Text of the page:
Marc Chagall composed his images based on emotional and poetic associations, rather than on rules of pictorial logic. His early works, were among the first expressions of psychic reality in modern art. He also created stage sets, and illustrated the Bible in etchings and stained-glass.
Marc Chagall, an orthodox Jew, was born in Vitebsk, Russia on the 7th of July 1887 as Moshe Segal. He was the eldest of 9 children. His father worked for a fish merchant; his mother ran a grocery shop. At the age of 18 Chagall started at the art school of the painter Yehuda Pen. He later left after 2 months to work as a re-toucher for a Vitebsk photographer.
In 1909 he studied with Leon Bakst – the Russian painter, who revolutionised theatrical costume and set design. Bakst introduced Chagall to modern approaches of artistic expression. Crucially, he taught him to use colour as a basic element of his work. In 1910 Marc Chagall moved to Paris, where he changed his name to the more French sounding Marc Chagall. In 1911 moved into his own studio in La Ruche, the legendary Parisian artist colony. He also met Picasso.
Later in 1914 Chagall held his first one-man exhibition in the Berlin Gallery, Der Sturm. On 25th of July 1915 Chagall married Bella Rosenfelt in Vitebsk. Shortly afterwards they moved to Saint Petersburg, where Chagall worked as a Clerk in the Press Department for the War Economy Office.
By 1919 Marc Chagall had set up the Vitebsk School of Fine Arts with artists Kazimir Malevich and El Lissitzky. But things didn’t go well and after numerous arguments about artistic direction, Chagall upped and left. Shortly afterwards, Malevich renamed the Art School the Suprematist Academy. The abstraction of Suprematist did not appeal to Chagall. Two years later, in 1922, he returned to his old studio in la Ruche, but all the paintings he had left before the War had disappeared.
He hated the fact that part of his personal history had gone. For most of the next 3 years he painted replicas and new versions. Chagall’s paintings were selling well and he was establishing an international reputation. In 1931 he received an invitation from the mayor of Tel Aviv to spend time in Palestine. Chagall spent 3 months there with his wife and daughter Ida.
Degenerate Art Exhibition
In 1933 a number of Chagall’s paintings were publicly burnt by the Nazis outside the Mannheim Art Gallery. In 1937, on the orders of the Nazi regime, all Chagall’s works along with works by Paul Klee and others were removed from German museums. Three of these paintings were shown in the notorious Degenerate Art Exhibition alongside other confiscated art works. Shortly after the outbreak of the Second World War, Chagall moved his family to the United States. On the 23rd of June 1941, the same day Germany invaded Russia, Chagall and his family arrived in New York.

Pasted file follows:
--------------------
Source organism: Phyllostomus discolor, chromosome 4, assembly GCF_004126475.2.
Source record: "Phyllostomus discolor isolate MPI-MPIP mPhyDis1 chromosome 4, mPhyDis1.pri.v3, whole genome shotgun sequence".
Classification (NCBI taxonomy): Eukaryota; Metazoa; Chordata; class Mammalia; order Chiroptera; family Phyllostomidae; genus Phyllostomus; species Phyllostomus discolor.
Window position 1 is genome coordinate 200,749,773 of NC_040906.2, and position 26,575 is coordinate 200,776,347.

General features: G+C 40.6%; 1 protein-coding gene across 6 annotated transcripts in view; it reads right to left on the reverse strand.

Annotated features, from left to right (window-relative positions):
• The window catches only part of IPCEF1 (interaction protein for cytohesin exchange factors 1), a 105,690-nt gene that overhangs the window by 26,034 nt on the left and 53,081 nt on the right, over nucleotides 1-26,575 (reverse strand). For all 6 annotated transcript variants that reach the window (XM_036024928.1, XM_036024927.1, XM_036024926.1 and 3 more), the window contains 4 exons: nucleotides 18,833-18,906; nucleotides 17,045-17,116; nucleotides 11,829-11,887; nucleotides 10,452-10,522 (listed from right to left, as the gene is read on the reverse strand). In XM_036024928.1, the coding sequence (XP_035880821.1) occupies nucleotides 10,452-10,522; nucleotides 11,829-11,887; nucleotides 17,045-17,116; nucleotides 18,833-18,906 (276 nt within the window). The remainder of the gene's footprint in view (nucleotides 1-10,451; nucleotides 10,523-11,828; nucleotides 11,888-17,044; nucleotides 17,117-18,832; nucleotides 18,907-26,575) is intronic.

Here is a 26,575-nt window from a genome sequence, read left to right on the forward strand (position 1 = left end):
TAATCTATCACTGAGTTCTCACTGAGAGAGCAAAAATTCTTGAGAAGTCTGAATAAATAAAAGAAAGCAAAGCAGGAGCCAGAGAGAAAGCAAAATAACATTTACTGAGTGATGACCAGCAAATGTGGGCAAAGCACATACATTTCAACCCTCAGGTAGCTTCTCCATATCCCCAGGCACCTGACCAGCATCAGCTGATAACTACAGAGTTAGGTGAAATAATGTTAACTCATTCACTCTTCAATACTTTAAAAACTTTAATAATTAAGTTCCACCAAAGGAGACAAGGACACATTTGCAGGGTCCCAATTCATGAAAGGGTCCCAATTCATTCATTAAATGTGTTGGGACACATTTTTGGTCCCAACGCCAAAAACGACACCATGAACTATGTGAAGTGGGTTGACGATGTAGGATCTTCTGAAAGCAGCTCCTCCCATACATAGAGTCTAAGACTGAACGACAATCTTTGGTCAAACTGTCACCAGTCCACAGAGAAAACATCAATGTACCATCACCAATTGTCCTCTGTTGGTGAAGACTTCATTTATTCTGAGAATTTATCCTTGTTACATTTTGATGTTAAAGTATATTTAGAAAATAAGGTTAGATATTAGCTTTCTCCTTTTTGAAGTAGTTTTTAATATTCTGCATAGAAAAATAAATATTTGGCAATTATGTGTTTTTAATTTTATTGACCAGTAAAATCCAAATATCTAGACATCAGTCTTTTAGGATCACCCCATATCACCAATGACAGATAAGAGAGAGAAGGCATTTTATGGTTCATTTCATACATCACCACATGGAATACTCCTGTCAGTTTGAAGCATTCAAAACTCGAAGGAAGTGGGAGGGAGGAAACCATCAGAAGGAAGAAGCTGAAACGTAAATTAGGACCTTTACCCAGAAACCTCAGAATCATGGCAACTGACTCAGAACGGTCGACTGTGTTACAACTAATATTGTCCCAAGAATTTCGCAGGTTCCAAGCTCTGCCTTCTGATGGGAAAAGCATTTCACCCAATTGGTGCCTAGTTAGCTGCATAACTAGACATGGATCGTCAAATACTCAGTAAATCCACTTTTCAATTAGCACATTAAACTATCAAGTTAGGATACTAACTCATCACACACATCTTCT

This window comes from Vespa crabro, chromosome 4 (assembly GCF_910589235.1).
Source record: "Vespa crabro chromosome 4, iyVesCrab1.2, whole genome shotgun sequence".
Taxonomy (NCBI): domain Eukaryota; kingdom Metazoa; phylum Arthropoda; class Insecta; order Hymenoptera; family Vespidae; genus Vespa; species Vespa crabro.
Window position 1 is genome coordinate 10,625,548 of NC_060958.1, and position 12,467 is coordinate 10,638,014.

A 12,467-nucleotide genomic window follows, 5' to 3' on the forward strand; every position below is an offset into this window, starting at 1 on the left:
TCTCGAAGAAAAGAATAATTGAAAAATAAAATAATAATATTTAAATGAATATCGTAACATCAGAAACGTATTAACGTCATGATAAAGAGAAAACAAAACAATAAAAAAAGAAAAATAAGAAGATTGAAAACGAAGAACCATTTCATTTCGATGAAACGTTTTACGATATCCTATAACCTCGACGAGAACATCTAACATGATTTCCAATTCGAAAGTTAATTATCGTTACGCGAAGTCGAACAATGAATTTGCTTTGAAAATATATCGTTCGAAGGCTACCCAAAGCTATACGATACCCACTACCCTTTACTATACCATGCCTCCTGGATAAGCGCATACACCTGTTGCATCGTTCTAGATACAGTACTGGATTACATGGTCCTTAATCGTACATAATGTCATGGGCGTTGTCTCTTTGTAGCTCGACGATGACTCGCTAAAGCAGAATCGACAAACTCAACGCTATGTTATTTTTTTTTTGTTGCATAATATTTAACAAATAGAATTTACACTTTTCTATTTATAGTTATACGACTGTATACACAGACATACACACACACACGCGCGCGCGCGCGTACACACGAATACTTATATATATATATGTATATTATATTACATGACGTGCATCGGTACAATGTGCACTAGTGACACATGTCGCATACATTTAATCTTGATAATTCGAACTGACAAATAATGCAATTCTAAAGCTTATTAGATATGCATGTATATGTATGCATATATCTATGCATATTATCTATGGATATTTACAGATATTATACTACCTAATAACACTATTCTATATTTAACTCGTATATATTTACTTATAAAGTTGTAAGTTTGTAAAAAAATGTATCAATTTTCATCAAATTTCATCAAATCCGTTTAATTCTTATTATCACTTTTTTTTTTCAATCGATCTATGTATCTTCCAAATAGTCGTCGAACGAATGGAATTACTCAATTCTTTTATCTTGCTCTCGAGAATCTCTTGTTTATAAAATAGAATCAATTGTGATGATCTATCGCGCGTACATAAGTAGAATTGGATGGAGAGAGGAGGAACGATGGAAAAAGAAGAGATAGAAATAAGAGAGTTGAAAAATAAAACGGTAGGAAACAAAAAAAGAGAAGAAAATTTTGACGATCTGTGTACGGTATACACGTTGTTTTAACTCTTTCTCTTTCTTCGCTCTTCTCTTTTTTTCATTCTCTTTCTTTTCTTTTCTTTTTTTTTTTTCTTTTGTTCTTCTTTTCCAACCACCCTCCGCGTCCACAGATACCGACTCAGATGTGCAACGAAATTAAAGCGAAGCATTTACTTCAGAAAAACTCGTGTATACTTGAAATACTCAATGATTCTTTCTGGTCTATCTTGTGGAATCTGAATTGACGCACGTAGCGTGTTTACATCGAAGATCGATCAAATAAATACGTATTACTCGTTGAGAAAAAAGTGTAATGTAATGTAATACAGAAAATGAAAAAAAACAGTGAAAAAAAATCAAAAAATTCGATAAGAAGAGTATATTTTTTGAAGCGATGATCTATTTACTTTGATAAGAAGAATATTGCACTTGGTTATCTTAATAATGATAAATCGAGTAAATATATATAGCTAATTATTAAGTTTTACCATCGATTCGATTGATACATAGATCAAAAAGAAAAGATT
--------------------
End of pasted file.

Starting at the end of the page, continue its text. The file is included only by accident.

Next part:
In New York Pierre Matisse, the son of artist Henri Matisse, organised Chagall’s first exhibition in America. Taking place in November 1941, at the Pierre Matisse Gallery in New York. In 1944 Chagall’s wife Bella fell ill with a viral infection. She died just 36 hours after her arrival at hospital. Chagall was heartbroken. In the late 1940’s a number of retrospective exhibitions were held of Chagall’s work with shows in New York, London, Zurich and Bern in Switzerland. They were all hugely successful. But Chagall longed to return to France, in 1948 he left America for good.
The Move to France
In 1950 he moved to Vence in the South of France and intermittently met up with Matisse and Picasso both of whom had studios nearby. In 1951 he married Valentina Brodsky. Their marriage gave him new energy and in June of that year he visited Chartres Cathedral to study medieval stained-glass window painting. The new medium inspired him and in 1959 he created stained glass windows for the north apse of Metz Cathedral in France. The following year he created windows for the synagogue of the Hebrew University Clinic in Jerusalem. 1964 saw Chagall complete the window of the Good Samaritan for the memorial to John D Rockefeller Junior and the Peace window for the United Nations building in New York.
Chagall travelled to Jerusalem in 1969 to take part in the inauguration of the new building for the Knesset, the Israeli parliament He created the floor and wall mosaics. During 1975 Chagall produced 50 lithographs illustrating Shakespeare’s The Tempest and produced several large canvases with mythological biblical themes. Two years later, at the age of 90 Chagall was awarded France’s highest honour, the Grand Cross of the Legion of Honour.
During the following years Chagall completed stain glassed windows for St. Stephen’s Church in Mainz and the American Windows for The Art Institute in Chicago. In 1977 the French president opened an exhibition of Chagall’s work in the Louvre in Paris. The first time a living artist had received the honour. Marc Chagall died at his home in St Paul de Vence at the age of 97, on the 28th of March 1985.